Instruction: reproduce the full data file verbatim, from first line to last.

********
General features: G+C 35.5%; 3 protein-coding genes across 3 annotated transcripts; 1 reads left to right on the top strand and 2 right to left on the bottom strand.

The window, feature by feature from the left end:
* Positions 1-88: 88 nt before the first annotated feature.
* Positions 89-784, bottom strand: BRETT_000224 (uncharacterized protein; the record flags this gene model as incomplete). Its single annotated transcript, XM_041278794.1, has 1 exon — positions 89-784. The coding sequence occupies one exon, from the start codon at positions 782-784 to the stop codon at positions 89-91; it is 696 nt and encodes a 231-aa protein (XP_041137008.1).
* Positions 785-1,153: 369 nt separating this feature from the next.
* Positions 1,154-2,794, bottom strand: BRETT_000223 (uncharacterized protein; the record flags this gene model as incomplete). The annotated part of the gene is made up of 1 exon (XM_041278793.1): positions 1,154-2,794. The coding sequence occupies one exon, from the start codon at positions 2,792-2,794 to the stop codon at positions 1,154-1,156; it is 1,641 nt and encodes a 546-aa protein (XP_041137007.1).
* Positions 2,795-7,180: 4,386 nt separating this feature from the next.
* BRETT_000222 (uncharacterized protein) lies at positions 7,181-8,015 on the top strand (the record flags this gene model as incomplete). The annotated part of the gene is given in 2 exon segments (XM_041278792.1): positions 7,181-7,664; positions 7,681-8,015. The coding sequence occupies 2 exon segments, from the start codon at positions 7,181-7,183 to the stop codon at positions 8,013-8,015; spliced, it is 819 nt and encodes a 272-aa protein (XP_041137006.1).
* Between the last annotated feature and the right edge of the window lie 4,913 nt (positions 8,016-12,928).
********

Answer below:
General features: G+C 35.5%; 3 protein-coding genes across 3 annotated transcripts; 1 reads left to right on the top strand and 2 right to left on the bottom strand.

The window, feature by feature from the left end:
* Positions 1-88: 88 nt before the first annotated feature.
* Positions 89-784, bottom strand: BRETT_000224 (uncharacterized protein; the record flags this gene model as incomplete). Its single annotated transcript, XM_041278794.1, has 1 exon — positions 89-784. The coding sequence occupies one exon, from the start codon at positions 782-784 to the stop codon at positions 89-91; it is 696 nt and encodes a 231-aa protein (XP_041137008.1).
* Positions 785-1,153: 369 nt separating this feature from the next.
* Positions 1,154-2,794, bottom strand: BRETT_000223 (uncharacterized protein; the record flags this gene model as incomplete). The annotated part of the gene is made up of 1 exon (XM_041278793.1): positions 1,154-2,794. The coding sequence occupies one exon, from the start codon at positions 2,792-2,794 to the stop codon at positions 1,154-1,156; it is 1,641 nt and encodes a 546-aa protein (XP_041137007.1).
* Positions 2,795-7,180: 4,386 nt separating this feature from the next.
* BRETT_000222 (uncharacterized protein) lies at positions 7,181-8,015 on the top strand (the record flags this gene model as incomplete). The annotated part of the gene is given in 2 exon segments (XM_041278792.1): positions 7,181-7,664; positions 7,681-8,015. The coding sequence occupies 2 exon segments, from the start codon at positions 7,181-7,183 to the stop codon at positions 8,013-8,015; spliced, it is 819 nt and encodes a 272-aa protein (XP_041137006.1).
* Between the last annotated feature and the right edge of the window lie 4,913 nt (positions 8,016-12,928).